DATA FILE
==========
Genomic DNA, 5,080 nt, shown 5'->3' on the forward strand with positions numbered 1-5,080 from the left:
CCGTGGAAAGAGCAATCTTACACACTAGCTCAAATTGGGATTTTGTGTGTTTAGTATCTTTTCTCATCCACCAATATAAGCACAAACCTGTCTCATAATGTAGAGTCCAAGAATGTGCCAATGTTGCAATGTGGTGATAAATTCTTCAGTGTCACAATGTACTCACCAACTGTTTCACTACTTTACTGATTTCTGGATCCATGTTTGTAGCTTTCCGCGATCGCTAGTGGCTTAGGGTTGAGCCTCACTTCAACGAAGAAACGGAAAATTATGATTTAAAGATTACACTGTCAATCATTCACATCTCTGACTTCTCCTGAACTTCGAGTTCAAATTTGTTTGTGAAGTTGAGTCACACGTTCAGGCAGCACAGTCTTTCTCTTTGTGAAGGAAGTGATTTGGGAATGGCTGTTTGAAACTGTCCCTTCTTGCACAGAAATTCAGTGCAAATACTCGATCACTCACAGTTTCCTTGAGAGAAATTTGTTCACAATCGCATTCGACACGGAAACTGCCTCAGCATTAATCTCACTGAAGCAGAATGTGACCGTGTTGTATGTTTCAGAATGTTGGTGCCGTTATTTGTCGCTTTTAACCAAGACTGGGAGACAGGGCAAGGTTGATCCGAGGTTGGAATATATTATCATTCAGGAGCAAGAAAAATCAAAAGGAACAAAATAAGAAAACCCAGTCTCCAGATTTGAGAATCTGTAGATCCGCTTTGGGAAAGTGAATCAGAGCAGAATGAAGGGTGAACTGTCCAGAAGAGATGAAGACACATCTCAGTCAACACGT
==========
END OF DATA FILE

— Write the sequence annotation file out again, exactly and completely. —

Genomic DNA, 5,080 nt, shown 5'->3' on the forward strand with positions numbered 1-5,080 from the left:
CCGTGGAAAGAGCAATCTTACACACTAGCTCAAATTGGGATTTTGTGTGTTTAGTATCTTTTCTCATCCACCAATATAAGCACAAACCTGTCTCATAATGTAGAGTCCAAGAATGTGCCAATGTTGCAATGTGGTGATAAATTCTTCAGTGTCACAATGTACTCACCAACTGTTTCACTACTTTACTGATTTCTGGATCCATGTTTGTAGCTTTCCGCGATCGCTAGTGGCTTAGGGTTGAGCCTCACTTCAACGAAGAAACGGAAAATTATGATTTAAAGATTACACTGTCAATCATTCACATCTCTGACTTCTCCTGAACTTCGAGTTCAAATTTGTTTGTGAAGTTGAGTCACACGTTCAGGCAGCACAGTCTTTCTCTTTGTGAAGGAAGTGATTTGGGAATGGCTGTTTGAAACTGTCCCTTCTTGCACAGAAATTCAGTGCAAATACTCGATCACTCACAGTTTCCTTGAGAGAAATTTGTTCACAATCGCATTCGACACGGAAACTGCCTCAGCATTAATCTCACTGAAGCAGAATGTGACCGTGTTGTATGTTTCAGAATGTTGGTGCCGTTATTTGTCGCTTTTAACCAAGACTGGGAGACAGGGCAAGGTTGATCCGAGGTTGGAATATATTATCATTCAGGAGCAAGAAAAATCAAAAGGAACAAAATAAGAAAACCCAGTCTCCAGATTTGAGAATCTGTAGATCCGCTTTGGGAAAGTGAATCAGAGCAGAATGAAGGGTGAACTGTCCAGAAGAGATGAAGACACATCTCAGTCAACACGT